Future Operating Environment
The Future of Unmanned Aerial Systems in the ADFBy Chris Baillie January 23, 2020
The future really is now when it comes to employing Unmanned Aerial Systems - or UAS - in varying ways in support of ADF operations. ‘Traditionally’, UAS have been supported large scale operations in roles such as ISR and Strike (think Triton and Reaper) and more recently, on smaller scales with MavicPro’s and Black Hornet devices for tactical level ISR tasks. However, future employment of unmanned systems within the ADF will not be limited to Strike and ISR, but will see UAS assisting in communications and logistics tasks.
Exploiting wider capabilities
Logistics. UPS is one of many companies trialling small UAS for delivery of packages over relatively short distances. This is the first operation in the United States that has received certification to operate a UAS for commercial purposes and beyond visual line of sight. [i]The platform that UPS have selected is capable of carrying a 2 kilogram payload over a distance of 20km[ii]. The system appears to have an easy to use base station for exchange of payload and battery. The implication for defence is this: a larger model capable of carrying 20kg over 20km can be used for light tactical logistics support in the field. The weight of 20kg will allow a payload of approximately 62 magazines of 5.56 ammunition to be carried by the system.[iii]Alternately, the system could carry around 10 CR1M or a 20L jerry can of water or fuel.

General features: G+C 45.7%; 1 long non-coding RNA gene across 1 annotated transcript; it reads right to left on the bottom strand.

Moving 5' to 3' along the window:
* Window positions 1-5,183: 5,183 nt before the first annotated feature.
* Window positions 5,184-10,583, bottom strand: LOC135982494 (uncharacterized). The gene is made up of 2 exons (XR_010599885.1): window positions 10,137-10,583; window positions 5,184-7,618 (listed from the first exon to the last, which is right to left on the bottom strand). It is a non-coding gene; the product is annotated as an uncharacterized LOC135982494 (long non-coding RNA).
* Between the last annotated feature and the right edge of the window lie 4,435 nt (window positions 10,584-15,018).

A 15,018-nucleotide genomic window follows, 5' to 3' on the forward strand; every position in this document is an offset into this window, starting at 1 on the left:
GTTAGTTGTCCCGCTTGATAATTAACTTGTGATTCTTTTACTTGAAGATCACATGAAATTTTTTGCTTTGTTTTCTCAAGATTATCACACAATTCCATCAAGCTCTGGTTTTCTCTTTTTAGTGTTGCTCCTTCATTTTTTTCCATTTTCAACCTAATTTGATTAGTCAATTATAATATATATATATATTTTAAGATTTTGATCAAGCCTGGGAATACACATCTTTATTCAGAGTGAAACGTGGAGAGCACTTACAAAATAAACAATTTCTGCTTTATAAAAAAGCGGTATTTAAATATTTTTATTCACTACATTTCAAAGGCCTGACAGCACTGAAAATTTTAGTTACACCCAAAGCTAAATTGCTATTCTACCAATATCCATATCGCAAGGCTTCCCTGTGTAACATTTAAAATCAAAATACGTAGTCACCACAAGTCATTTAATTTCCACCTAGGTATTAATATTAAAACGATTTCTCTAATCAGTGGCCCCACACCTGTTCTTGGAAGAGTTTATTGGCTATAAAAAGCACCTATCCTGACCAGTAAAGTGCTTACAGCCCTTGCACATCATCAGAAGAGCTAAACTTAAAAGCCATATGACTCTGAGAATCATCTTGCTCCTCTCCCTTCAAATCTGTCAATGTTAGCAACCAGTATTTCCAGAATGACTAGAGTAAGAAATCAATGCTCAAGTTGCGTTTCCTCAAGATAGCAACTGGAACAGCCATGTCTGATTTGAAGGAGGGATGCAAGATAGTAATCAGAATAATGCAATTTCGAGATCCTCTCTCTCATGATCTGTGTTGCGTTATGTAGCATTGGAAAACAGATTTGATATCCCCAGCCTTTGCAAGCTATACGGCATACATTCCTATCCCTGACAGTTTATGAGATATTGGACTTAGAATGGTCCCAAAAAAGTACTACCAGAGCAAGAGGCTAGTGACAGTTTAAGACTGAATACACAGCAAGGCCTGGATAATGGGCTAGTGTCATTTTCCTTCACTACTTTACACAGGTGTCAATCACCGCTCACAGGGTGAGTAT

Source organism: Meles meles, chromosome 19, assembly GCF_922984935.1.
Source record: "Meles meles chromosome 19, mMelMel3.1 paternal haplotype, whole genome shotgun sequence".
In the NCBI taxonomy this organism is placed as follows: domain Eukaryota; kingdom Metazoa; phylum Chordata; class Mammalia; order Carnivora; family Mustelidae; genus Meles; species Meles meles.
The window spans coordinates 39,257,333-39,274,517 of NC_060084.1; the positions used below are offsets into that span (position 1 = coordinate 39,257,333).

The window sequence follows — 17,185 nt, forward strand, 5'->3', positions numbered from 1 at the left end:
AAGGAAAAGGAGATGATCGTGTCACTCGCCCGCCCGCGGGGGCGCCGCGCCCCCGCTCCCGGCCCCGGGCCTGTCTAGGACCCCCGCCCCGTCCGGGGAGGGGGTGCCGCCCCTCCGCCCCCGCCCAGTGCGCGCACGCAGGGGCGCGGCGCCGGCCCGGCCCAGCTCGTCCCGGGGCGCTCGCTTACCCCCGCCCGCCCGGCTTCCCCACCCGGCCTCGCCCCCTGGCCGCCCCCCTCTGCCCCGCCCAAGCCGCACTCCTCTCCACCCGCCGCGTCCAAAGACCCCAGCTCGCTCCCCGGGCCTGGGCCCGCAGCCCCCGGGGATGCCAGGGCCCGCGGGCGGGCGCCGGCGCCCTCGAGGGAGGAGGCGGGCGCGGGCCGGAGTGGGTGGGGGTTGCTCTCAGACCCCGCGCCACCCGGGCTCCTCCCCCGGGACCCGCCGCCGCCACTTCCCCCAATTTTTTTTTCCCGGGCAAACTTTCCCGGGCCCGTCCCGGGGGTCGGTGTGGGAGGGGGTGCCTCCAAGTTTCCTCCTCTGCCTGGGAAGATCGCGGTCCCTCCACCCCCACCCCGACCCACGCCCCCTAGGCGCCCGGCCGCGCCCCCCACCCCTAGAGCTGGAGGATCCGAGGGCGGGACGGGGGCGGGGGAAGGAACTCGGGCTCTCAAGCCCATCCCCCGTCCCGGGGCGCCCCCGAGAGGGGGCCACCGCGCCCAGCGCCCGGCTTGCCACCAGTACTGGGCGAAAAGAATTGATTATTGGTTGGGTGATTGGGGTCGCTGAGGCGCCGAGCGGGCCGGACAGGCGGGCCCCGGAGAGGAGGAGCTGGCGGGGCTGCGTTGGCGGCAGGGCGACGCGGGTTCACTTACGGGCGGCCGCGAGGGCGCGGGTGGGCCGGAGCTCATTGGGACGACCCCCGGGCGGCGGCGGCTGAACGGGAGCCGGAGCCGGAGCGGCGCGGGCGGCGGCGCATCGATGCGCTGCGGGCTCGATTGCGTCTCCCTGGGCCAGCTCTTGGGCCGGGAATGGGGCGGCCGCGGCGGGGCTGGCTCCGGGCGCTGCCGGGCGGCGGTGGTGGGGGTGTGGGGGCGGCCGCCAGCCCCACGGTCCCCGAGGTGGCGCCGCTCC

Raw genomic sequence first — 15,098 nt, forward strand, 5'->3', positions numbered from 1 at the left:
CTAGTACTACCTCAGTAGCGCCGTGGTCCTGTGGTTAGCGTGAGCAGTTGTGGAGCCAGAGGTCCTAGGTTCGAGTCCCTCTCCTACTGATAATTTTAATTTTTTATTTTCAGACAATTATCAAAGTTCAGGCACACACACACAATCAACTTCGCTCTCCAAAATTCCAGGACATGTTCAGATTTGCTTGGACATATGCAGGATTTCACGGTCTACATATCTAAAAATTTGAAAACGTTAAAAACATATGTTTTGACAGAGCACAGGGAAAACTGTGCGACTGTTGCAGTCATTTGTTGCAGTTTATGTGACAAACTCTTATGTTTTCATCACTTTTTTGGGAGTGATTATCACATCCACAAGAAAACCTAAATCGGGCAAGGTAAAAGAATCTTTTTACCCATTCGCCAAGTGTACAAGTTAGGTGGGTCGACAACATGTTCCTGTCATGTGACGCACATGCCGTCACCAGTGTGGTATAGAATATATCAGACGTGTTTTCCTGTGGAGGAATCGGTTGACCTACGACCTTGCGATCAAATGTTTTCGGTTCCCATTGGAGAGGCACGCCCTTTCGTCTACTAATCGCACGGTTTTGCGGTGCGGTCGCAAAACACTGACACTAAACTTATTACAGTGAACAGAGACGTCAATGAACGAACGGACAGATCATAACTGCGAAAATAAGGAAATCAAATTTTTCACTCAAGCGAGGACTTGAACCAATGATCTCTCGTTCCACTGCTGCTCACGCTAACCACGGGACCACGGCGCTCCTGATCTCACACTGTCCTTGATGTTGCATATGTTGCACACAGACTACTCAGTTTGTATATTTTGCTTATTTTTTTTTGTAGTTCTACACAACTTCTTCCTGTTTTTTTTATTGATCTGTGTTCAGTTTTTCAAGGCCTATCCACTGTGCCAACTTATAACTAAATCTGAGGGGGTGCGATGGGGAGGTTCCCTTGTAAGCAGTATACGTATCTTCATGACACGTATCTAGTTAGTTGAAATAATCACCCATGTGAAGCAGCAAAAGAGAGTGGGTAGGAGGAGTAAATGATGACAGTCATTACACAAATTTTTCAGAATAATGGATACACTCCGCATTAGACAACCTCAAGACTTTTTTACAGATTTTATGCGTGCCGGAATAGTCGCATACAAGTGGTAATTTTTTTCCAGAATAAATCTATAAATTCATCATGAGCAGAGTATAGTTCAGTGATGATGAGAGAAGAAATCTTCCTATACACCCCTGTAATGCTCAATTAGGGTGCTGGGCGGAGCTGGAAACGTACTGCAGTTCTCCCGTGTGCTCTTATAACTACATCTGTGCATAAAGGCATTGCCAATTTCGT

Survey. Mining operators have been using UAS for a number of years for survey operations on sites across Australia and globally, generating high definition three dimensional imaging. Employing similar systems for site surveys for ADF tasks domestically and internationally, such as HADR and general survey operations within training areas, will likely improve the quality of survey product available. These products can assist a commander in understanding the physical terrain of a location and may reveal important detail that may have otherwise been unnoticed on a traditional product. Consider a computer based three dimensional map of a training area which is able to be explored almost as if flying a UAS around yourself or within a game. This drone generated 3D model of an open pit mine gives a good idea of how drones can be used to support surveying tasks.
In a warlike environment, these platforms could be used to resupply patrols that are outside a FOB (within a limited range). From a base station setup within the FOB, these platforms can supply out to a 10km radius of the base with basic supplies which would otherwise have to be driven or flown, removing some risk to life from enemy fire and reducing the cost to Defence of enemy action: a UAS costs significantly less than a truck or conventional helicopter. A UAS is also less targetable than conventional resupply platforms. The system is smaller and quieter than a helicopter, and less obvious than a vehicle, enabling better ‘stealth’ delivery possibilities with good tactical flying as opposed to relying pre-programmed standard flights. This also allows just-in-time resupply for units which are potentially in contact with the enemy and unable to be resupplied by other means without significant risk to the resupply platform.